The Expats

Cobblestones and ham sandwiches

d'Lëtzebuerger Land vom 20.04.2012

A silhouette of our capital city on the cover of an American thriller! The Expats, Chris Pavone’s first novel, is set in Luxembourg, where the author lived as a stay-at-home dad for a year and a half while his wife worked at the European headquarters of Amazon.

So even if spy novels are not your cup of tea, you might want to read the book for the portrait it draws of lovely Luxembourg. As you would expect, there is the murky world of secret bank accounts and money laundering (“This whole economy is based on secrecy.”), but there is also a nuanced down-to-earth evocation of what an expat life feels like: seemingly endless coffee mornings at the sports centre in Kockelscheuer, dinner at an award-winning restaurant, a boozy American Embassy Christmas party (“We’ve been here two years, feels like twenty.”) and lots of shopping trips to either Cactus or Auchan…

Most of the details ring an instant bell: the non-descript buildings on the “charmless” Boulevard Royal, the “richly swagged curtains” at the Grand Ducal Palace, the ubiquitous stern-looking faces behind shop counters, the good butcher’s in the centre of town… And then, if ever the Grand Duke picks up this book, he will discover that his palace yard is perfect territory for a sniper shot. It is the one thing the CIA and the FBI seem to agree on!

The novel has clearly been written by someone who has lived here. Pavone chooses to reverse roles though, as his central character is Kate Moore, a covert CIA operative who gives her fifteen-year career up when Dexter, her computer-geek husband, accepts a lucrative job in Luxembourg. Leaving Washington comes as a relief to Kate, who has long been feeling guilty about spending too little quality time with her two young sons. She is ready to embrace this European adventure, choosing family over work. But as soon as her family have settled in, she feels an emptiness she never experienced before. How could the pirate ship playground be a match for the perilous missions that used to be central to her life? Her husband’s increasing secretiveness and constant travelling do not help. Neither does the fact that she has never revealed to him what her job back home actually was.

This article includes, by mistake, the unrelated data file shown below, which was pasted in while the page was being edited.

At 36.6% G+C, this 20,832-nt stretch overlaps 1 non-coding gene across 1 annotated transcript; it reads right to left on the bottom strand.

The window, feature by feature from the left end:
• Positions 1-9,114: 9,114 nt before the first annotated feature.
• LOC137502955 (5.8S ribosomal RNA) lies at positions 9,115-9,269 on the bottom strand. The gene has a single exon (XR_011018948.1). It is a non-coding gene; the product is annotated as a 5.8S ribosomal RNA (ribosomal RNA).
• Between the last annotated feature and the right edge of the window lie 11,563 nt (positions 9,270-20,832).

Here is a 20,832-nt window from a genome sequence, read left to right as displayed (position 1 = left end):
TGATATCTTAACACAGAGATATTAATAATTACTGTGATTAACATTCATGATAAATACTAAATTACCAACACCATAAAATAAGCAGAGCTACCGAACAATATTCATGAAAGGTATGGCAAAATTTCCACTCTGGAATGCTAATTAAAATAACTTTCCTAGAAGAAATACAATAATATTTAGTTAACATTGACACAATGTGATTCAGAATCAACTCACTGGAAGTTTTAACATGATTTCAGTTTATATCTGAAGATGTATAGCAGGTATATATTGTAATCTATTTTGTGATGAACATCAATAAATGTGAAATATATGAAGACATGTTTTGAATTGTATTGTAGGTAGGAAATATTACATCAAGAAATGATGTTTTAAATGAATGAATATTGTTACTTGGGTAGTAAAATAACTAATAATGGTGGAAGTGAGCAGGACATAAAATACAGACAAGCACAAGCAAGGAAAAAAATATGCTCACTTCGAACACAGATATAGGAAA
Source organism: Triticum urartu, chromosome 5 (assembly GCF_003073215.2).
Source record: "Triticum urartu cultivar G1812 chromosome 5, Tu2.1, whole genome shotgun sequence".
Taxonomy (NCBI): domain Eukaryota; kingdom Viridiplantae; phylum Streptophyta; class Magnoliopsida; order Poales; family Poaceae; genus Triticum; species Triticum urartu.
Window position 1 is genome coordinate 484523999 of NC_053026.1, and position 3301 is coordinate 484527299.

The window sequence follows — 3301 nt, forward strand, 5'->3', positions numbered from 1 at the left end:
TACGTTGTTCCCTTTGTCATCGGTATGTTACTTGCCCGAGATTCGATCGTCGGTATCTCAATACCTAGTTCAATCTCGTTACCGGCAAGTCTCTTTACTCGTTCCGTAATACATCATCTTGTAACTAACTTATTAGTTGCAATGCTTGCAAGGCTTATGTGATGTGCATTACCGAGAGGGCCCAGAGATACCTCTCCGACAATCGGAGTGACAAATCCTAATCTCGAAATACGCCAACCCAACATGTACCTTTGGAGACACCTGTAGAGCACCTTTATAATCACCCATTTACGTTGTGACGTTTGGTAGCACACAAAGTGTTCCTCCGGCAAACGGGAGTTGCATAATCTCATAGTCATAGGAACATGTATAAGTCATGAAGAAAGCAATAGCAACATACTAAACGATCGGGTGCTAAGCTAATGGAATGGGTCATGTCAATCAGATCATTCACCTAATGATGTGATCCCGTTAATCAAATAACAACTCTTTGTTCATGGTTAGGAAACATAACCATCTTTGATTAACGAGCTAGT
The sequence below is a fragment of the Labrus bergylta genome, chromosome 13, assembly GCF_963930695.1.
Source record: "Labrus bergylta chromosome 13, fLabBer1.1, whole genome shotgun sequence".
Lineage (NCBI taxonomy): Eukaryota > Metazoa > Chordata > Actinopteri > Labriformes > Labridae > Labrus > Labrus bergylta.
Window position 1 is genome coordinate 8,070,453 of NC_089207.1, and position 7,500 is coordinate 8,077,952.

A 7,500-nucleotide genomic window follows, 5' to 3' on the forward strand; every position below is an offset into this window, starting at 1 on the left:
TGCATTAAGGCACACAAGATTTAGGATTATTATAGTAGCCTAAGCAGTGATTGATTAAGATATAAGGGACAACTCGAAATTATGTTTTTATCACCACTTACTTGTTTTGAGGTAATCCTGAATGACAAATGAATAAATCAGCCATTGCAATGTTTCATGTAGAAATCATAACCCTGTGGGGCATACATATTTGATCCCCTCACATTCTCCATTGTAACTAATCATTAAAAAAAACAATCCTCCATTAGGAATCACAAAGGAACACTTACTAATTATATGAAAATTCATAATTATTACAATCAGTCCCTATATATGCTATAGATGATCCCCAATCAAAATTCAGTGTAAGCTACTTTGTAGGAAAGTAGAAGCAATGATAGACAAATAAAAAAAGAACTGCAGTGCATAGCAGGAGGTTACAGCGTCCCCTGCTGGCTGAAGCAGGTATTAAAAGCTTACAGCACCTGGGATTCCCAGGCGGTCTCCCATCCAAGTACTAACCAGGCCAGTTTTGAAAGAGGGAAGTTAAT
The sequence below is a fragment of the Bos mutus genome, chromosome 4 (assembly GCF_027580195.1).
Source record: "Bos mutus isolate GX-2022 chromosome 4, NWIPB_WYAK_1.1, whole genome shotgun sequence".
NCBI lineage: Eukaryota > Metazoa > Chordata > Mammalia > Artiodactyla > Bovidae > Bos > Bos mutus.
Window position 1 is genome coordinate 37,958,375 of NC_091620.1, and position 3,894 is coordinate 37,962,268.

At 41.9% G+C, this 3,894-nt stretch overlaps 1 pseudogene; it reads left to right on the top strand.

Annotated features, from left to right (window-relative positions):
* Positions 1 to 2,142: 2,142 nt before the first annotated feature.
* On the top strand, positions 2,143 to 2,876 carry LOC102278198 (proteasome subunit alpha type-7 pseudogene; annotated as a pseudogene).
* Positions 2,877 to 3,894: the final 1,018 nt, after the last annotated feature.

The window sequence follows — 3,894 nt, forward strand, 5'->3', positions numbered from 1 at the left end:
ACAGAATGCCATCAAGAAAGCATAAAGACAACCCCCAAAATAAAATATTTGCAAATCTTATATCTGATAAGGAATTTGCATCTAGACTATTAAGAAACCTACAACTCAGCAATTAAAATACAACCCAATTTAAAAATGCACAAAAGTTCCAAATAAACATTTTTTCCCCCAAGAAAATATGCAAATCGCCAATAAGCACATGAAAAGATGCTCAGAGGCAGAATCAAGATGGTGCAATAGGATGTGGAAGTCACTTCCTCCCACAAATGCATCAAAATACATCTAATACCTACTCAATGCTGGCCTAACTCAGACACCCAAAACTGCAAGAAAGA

There are secrets within secrets, plots within plots, which leads to a lot of double-crossing, especially when Kate and Dexter become friends with Julia and Bill Maclean, an American couple who are different from the regular run of expats. It soon appears that each of these four characters has an agenda of their own.

Unfortunately though, the thriller part of the plot is somewhat clumsy. The opening chapters are flooded with hints at whatever detail or behaviour should look suspicious. You wonder why Pavone does not trust his readers a bit more. They won’t give up even if they don’t know where exactly the plot will be taking them next… After all, curiosity killed the cat, not the reader. As it is, the actual unravelling of what feels like a stockpile of secrets is laborious and formulaic in structure. Time and again you think that mysteries have been solved only for another surprise revelation to be sprung on you. Thus, reading the final one hundred pages becomes a rather tiring exercise.

The best passages in The Expats deal with Kate’s professional past, with moments that still haunt her and will never go away: judgements made under great pressure, sloppy research into a criminal’s life… The long debriefing sessions she has to undergo before she is allowed to leave the Central Intelligence Agency suggest how intricate it all is.

If, however, riveting suspense rather than character is your top priority when choosing books, A D Miller’s Snowdrops, a novel set in contemporary Moscow, is a much better bet. Crisp, sleek and disturbing, it is impossible to put down. An almost perfect cocktail of local colour and cold-blooded crime.

Chris Pavone, The Expats, Crown Publishers (ISBN 978-0-307-96706-8); A.D. Miller, Snowdrops, Atlantic Books (ISBN 978-1-84887-453-4).
Janine Goedert
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